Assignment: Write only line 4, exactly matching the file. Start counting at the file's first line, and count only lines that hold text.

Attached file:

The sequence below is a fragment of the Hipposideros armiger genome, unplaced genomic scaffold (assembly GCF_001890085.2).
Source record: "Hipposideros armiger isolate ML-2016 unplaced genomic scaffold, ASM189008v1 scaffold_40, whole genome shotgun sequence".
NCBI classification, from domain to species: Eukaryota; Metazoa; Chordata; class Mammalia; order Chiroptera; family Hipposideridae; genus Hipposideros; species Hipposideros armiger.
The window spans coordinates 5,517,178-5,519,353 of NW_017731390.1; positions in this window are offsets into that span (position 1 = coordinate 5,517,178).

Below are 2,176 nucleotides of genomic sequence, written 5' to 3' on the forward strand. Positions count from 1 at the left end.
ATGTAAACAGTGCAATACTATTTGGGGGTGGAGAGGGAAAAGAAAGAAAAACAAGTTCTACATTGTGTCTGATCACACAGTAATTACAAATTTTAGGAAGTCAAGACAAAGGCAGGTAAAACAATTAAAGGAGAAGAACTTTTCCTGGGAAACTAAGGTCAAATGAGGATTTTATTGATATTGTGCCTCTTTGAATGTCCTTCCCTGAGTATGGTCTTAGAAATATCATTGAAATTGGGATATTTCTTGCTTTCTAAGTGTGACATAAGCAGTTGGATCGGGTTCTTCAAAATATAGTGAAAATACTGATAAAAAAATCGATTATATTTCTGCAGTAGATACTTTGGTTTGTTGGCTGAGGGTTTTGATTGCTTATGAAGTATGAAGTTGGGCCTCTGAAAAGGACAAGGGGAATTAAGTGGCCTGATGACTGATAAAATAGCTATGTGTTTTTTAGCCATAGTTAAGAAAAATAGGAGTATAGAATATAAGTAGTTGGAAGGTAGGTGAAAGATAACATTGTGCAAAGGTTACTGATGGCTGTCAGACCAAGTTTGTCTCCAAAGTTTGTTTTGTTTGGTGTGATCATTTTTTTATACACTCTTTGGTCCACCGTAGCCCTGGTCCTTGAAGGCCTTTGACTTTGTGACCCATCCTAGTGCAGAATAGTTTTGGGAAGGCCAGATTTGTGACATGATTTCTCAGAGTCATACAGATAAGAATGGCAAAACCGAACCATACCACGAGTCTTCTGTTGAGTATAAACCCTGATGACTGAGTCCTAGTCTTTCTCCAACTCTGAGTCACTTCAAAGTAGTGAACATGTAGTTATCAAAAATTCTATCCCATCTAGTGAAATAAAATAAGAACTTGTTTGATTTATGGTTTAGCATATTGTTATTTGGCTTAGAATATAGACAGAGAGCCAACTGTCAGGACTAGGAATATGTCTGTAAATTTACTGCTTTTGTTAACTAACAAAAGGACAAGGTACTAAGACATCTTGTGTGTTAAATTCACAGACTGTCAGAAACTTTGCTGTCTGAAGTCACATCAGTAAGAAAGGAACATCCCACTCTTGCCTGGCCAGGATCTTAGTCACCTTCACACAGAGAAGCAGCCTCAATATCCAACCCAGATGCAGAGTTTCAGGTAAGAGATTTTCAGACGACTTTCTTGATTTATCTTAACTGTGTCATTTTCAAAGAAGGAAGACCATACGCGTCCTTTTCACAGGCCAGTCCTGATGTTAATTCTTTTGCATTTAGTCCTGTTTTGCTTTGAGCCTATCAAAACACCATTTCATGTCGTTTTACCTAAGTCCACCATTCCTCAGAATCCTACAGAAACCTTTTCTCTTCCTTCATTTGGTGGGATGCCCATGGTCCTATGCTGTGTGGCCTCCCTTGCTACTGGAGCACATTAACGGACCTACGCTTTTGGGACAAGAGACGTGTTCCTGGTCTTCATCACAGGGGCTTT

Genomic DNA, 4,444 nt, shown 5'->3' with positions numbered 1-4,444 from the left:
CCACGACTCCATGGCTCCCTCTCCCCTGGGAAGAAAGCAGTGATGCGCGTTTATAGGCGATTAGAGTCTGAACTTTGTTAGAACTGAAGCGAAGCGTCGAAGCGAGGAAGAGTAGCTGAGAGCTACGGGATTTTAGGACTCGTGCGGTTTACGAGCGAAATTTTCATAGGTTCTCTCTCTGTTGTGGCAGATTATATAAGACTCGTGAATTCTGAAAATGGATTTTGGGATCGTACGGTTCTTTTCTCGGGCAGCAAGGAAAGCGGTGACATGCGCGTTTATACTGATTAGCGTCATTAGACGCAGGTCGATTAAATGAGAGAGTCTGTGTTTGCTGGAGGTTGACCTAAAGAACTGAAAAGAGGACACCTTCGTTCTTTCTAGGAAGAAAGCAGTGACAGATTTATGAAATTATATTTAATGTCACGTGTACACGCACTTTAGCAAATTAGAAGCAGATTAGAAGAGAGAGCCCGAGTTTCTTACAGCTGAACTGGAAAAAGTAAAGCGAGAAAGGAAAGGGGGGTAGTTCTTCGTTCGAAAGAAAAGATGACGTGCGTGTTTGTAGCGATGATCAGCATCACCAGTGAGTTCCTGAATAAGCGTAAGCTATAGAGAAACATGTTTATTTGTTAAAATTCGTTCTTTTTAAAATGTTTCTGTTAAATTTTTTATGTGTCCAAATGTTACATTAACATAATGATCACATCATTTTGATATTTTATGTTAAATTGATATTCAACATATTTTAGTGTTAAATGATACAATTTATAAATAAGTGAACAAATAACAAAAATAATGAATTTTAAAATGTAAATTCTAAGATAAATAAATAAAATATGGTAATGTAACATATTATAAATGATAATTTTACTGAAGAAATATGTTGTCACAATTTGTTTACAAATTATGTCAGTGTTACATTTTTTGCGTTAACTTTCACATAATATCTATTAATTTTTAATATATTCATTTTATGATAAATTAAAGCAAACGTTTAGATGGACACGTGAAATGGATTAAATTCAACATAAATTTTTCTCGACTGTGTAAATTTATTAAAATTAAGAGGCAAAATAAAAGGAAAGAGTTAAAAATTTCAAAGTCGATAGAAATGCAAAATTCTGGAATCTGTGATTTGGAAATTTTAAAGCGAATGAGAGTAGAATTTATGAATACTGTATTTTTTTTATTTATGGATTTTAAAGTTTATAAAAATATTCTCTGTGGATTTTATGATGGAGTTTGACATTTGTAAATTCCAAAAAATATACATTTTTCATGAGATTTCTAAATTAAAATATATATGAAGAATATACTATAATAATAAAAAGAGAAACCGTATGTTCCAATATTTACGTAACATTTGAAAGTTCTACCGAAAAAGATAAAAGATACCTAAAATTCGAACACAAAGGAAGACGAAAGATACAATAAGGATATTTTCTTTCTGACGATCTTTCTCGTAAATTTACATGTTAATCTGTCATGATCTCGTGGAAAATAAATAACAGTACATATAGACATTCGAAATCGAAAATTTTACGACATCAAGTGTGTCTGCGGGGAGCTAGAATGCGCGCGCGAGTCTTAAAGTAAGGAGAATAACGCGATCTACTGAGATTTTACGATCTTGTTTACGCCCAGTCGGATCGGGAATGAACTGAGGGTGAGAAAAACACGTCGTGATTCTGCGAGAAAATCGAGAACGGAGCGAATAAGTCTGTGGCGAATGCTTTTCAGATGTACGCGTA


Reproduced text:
The window spans coordinates 5,517,178-5,519,353 of NW_017731390.1; positions in this window are offsets into that span (position 1 = coordinate 5,517,178).